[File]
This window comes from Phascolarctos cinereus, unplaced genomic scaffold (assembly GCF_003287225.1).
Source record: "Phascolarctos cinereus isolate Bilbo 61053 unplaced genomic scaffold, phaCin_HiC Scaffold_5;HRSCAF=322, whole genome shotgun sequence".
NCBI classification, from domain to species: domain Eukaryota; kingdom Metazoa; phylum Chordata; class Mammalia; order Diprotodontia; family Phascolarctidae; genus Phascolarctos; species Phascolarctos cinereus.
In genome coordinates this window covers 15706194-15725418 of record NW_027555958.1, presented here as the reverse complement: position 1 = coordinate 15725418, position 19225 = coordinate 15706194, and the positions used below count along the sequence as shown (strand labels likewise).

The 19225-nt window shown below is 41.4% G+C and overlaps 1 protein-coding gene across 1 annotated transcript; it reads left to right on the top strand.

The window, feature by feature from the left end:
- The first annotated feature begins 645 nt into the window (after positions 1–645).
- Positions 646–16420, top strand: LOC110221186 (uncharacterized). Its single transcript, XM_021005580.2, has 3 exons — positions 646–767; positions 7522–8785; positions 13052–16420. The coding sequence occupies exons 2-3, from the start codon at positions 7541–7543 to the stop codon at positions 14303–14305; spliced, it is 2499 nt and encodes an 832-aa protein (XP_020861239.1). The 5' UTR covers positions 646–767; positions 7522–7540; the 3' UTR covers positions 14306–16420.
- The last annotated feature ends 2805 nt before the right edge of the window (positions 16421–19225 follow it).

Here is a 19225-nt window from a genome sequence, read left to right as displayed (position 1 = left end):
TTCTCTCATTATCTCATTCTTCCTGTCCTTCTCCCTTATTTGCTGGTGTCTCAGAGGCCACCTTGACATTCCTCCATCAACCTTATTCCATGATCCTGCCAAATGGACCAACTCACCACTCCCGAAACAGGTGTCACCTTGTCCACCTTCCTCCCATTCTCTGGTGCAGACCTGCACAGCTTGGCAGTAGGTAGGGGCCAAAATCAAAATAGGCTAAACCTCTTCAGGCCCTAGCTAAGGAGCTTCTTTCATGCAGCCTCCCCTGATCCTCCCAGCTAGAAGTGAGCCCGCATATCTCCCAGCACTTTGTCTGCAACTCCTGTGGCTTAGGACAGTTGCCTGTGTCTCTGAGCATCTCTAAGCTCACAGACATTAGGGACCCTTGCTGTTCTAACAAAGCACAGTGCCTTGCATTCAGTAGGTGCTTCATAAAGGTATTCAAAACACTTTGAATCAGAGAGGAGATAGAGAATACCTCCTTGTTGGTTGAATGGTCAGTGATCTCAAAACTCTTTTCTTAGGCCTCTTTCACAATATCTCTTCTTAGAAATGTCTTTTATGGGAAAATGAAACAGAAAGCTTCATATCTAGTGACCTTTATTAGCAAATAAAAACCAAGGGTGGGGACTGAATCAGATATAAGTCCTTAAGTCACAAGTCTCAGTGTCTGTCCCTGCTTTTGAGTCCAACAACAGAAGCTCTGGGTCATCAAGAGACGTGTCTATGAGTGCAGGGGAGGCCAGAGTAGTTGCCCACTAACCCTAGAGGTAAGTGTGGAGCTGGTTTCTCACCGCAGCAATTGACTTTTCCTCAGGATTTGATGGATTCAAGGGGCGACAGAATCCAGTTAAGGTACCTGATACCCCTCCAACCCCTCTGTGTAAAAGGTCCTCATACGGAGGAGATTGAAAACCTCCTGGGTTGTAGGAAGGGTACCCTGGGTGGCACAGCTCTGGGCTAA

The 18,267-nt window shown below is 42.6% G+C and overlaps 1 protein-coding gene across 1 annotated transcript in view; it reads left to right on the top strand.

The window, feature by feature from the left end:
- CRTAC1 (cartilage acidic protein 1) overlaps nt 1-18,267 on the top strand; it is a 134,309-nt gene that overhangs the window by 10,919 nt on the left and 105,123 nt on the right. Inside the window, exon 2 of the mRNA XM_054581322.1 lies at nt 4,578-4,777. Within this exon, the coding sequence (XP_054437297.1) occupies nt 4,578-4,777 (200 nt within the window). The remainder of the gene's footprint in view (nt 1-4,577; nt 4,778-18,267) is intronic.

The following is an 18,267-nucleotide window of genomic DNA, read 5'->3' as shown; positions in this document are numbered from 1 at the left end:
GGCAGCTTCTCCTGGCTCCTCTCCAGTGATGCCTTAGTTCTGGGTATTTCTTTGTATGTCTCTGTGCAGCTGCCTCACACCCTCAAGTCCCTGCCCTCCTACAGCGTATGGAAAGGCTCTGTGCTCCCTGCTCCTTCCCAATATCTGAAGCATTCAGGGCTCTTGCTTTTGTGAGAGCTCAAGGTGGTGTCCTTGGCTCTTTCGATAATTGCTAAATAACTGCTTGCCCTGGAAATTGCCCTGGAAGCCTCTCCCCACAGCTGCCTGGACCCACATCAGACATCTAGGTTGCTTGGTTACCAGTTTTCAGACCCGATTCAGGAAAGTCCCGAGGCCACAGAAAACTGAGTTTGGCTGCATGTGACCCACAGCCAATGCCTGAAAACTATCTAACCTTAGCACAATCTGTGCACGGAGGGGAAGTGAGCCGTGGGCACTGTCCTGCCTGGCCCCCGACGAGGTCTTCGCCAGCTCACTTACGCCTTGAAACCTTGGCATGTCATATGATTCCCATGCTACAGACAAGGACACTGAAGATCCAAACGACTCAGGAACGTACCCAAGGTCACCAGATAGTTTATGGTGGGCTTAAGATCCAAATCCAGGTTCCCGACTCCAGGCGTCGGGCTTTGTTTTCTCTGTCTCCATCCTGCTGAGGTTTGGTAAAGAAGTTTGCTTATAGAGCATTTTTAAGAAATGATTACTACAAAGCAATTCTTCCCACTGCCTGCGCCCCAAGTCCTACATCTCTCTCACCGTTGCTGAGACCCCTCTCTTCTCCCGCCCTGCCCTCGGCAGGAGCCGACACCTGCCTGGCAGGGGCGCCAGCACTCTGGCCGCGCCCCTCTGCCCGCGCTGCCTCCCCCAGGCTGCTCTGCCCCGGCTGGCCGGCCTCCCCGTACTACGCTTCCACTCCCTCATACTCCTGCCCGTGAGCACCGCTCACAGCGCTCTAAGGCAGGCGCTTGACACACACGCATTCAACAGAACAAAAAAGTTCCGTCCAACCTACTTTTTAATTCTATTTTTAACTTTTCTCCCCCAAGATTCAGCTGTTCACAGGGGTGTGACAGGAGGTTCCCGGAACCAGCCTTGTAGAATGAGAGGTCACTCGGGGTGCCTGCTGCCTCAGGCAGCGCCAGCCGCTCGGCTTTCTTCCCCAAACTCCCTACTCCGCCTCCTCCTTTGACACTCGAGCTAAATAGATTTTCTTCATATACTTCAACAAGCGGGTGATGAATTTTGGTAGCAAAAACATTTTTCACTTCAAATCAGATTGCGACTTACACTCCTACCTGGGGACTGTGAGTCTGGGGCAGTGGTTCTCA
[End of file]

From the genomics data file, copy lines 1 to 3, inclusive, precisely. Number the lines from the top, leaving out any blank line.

This window comes from Phascolarctos cinereus, unplaced genomic scaffold (assembly GCF_003287225.1).
Source record: "Phascolarctos cinereus isolate Bilbo 61053 unplaced genomic scaffold, phaCin_HiC Scaffold_5;HRSCAF=322, whole genome shotgun sequence".
NCBI classification, from domain to species: domain Eukaryota; kingdom Metazoa; phylum Chordata; class Mammalia; order Diprotodontia; family Phascolarctidae; genus Phascolarctos; species Phascolarctos cinereus.